This post is a personal one. One that's very close to my heart.
A phonecall at midnight is rarely a good thing. And the ambulance and police car that followed, further proved it. That night I learned that those bad things I'd seen on the news, that I'd shaken my head in dismay about but quickly forgot because they weren't happening to me, were no longer someone else's reality. I was living it. It made me never, ever take my safety for granted, to live fully, wholly and to take action and help people when I could. Most importantly the thing that's ingrained in my mind forever is sometimes, a defining moment is the moment you decide you won't let something horrible define you.
The Wall covers a few different issues but one of the most confronting is violence towards women. And if you've read the book you can probably tell that it comes from a personal place. I'm not going to go into details, needless to say, someone I love very much was assaulted years ago. But when I dig up the memories, I don't have to search very hard. They're still right up the front of my mind. I can still feel it like I'm going through it all over again. Writing about it helped. Talking about it helped.
In the media there's a lot of cover on how to prevent assault, what women can do make sure it doesn't happen to them and graphic details about certain attacks. I do believe that we need to look at prevention but The responsibility cannot be on the woman to not dress a certain way, not go to certain places, not drink too much. Where's the education programs to teach young males to respect women, to understand what 'no' really means and the consequences of ignoring that demand? The consequences must be severe.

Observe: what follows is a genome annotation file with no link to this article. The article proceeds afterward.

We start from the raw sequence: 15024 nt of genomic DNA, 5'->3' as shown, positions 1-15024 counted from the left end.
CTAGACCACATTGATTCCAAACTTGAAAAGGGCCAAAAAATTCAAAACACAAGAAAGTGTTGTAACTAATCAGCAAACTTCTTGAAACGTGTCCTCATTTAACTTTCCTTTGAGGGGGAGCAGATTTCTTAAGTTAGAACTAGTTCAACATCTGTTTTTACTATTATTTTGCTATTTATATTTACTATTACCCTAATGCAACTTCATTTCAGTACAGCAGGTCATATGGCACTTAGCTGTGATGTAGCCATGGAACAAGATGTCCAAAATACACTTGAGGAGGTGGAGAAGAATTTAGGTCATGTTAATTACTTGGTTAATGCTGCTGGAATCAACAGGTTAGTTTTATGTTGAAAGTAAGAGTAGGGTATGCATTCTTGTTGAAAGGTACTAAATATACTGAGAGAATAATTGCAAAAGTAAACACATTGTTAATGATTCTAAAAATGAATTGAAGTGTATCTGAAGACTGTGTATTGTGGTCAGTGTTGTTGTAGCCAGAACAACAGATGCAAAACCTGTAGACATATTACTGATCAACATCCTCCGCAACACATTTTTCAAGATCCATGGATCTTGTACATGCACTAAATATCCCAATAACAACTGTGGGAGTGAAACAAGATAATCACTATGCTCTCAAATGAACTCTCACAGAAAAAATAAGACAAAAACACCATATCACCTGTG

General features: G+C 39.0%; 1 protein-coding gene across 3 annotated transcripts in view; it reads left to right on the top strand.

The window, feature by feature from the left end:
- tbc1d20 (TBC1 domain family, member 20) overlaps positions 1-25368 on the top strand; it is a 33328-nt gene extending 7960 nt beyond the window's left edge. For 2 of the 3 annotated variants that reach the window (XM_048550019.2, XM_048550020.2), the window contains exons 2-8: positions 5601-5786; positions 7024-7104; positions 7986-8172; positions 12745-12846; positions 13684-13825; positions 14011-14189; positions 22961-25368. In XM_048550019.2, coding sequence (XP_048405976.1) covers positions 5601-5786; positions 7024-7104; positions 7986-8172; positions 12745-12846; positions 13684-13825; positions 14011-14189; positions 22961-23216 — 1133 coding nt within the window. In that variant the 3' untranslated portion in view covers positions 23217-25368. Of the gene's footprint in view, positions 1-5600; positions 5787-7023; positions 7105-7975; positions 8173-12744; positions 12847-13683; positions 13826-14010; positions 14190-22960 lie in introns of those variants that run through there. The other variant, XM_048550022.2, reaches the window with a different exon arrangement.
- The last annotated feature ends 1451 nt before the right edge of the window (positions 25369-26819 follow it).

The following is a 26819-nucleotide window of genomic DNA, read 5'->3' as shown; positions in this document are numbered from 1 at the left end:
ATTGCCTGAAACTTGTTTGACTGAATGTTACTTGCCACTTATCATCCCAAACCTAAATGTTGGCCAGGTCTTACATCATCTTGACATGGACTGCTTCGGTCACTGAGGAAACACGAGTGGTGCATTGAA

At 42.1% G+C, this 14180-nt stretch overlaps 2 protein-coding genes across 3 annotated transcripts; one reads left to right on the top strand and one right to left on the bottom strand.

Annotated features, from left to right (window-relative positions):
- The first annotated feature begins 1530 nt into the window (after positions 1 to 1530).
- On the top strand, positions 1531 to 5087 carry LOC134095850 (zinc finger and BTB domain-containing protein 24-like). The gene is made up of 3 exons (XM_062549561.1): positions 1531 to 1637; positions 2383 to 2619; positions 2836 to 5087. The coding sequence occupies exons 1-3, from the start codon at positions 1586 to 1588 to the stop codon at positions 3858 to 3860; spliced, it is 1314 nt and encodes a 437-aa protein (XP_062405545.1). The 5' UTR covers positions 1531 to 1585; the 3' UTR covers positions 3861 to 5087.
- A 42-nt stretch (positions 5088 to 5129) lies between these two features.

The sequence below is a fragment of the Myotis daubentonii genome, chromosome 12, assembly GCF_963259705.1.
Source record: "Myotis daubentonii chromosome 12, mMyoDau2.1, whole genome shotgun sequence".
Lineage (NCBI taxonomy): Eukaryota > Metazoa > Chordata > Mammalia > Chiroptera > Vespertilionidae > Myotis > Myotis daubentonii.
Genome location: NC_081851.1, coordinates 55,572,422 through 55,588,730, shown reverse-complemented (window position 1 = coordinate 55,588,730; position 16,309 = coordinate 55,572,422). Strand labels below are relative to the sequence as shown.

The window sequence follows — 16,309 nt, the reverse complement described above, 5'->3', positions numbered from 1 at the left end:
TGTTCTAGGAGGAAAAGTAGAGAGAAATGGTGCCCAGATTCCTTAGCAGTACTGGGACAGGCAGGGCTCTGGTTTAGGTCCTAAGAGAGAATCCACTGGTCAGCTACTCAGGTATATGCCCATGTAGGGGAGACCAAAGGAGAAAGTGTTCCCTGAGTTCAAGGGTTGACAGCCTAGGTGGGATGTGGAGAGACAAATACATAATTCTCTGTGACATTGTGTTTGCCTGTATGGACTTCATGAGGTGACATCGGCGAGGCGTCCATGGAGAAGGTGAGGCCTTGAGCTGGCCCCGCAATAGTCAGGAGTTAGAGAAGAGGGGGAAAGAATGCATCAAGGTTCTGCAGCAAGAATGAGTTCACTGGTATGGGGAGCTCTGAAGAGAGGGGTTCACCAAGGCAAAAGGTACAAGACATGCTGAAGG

What I also want and need to see is a focus on the women who've already been there. What are we doing for them? I'm loathe to call them victims. Maybe suvivors would be a better word because they are super strong, they got through it the best way they could and in my mind that makes them amazing.
In The Wall, the character makes the choice to fight back against her attacker. She makes this decision mostly because someone she loves' life is being threatened. Her choice was right for her in that moment. But it's not a choice every woman can make.
In my dedication I talk about the strength to endure. Sometimes fighting back is the answer but not always, sometimes fighting back might mean being killed. In my own personal experience I'm convinced that's what would have happened and I thank God my loved one had the strength to endure and to survive.
There is a great deal of blame and self-doubt that goes along with making that choice. It's the classic 'what if' situation where the survivor wonders what she could have done differently to stop the assault from happening. And I'm sure the same goes for those that fought back too. Women blame themselves. I wish I could say to all of them: Whatever happened, it's not your fault, whatever you did to survive was the right choice because you're still here. Support needs to be offered, the choices need to be viewed as empowered.